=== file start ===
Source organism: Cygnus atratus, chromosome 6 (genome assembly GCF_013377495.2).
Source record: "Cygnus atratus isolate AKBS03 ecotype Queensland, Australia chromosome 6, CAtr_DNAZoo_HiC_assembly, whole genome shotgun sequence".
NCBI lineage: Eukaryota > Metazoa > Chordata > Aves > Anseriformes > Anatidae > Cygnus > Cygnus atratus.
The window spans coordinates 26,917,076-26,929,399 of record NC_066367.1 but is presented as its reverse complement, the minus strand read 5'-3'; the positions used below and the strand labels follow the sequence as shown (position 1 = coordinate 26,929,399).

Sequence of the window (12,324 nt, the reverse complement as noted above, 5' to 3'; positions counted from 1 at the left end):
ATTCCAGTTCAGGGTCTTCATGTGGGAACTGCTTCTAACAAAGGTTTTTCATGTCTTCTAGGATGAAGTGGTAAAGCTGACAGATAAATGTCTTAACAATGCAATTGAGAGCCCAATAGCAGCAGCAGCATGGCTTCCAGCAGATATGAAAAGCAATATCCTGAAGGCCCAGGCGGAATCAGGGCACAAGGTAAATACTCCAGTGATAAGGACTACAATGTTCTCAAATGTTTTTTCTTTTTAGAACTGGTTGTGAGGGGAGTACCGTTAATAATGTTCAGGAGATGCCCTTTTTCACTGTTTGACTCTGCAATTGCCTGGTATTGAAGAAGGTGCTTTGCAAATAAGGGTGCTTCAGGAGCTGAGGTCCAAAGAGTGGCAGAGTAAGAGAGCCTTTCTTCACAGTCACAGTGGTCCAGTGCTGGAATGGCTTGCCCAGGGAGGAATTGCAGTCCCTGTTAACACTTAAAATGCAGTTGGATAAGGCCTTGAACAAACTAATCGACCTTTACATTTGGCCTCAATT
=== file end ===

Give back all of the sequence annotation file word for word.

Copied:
Source organism: Cygnus atratus, chromosome 6 (genome assembly GCF_013377495.2).
Source record: "Cygnus atratus isolate AKBS03 ecotype Queensland, Australia chromosome 6, CAtr_DNAZoo_HiC_assembly, whole genome shotgun sequence".
NCBI lineage: Eukaryota > Metazoa > Chordata > Aves > Anseriformes > Anatidae > Cygnus > Cygnus atratus.
The window spans coordinates 26,917,076-26,929,399 of record NC_066367.1 but is presented as its reverse complement, the minus strand read 5'-3'; the positions used below and the strand labels follow the sequence as shown (position 1 = coordinate 26,929,399).

Sequence of the window (12,324 nt, the reverse complement as noted above, 5' to 3'; positions counted from 1 at the left end):
ATTCCAGTTCAGGGTCTTCATGTGGGAACTGCTTCTAACAAAGGTTTTTCATGTCTTCTAGGATGAAGTGGTAAAGCTGACAGATAAATGTCTTAACAATGCAATTGAGAGCCCAATAGCAGCAGCAGCATGGCTTCCAGCAGATATGAAAAGCAATATCCTGAAGGCCCAGGCGGAATCAGGGCACAAGGTAAATACTCCAGTGATAAGGACTACAATGTTCTCAAATGTTTTTTCTTTTTAGAACTGGTTGTGAGGGGAGTACCGTTAATAATGTTCAGGAGATGCCCTTTTTCACTGTTTGACTCTGCAATTGCCTGGTATTGAAGAAGGTGCTTTGCAAATAAGGGTGCTTCAGGAGCTGAGGTCCAAAGAGTGGCAGAGTAAGAGAGCCTTTCTTCACAGTCACAGTGGTCCAGTGCTGGAATGGCTTGCCCAGGGAGGAATTGCAGTCCCTGTTAACACTTAAAATGCAGTTGGATAAGGCCTTGAACAAACTAATCGACCTTTACATTTGGCCTCAATT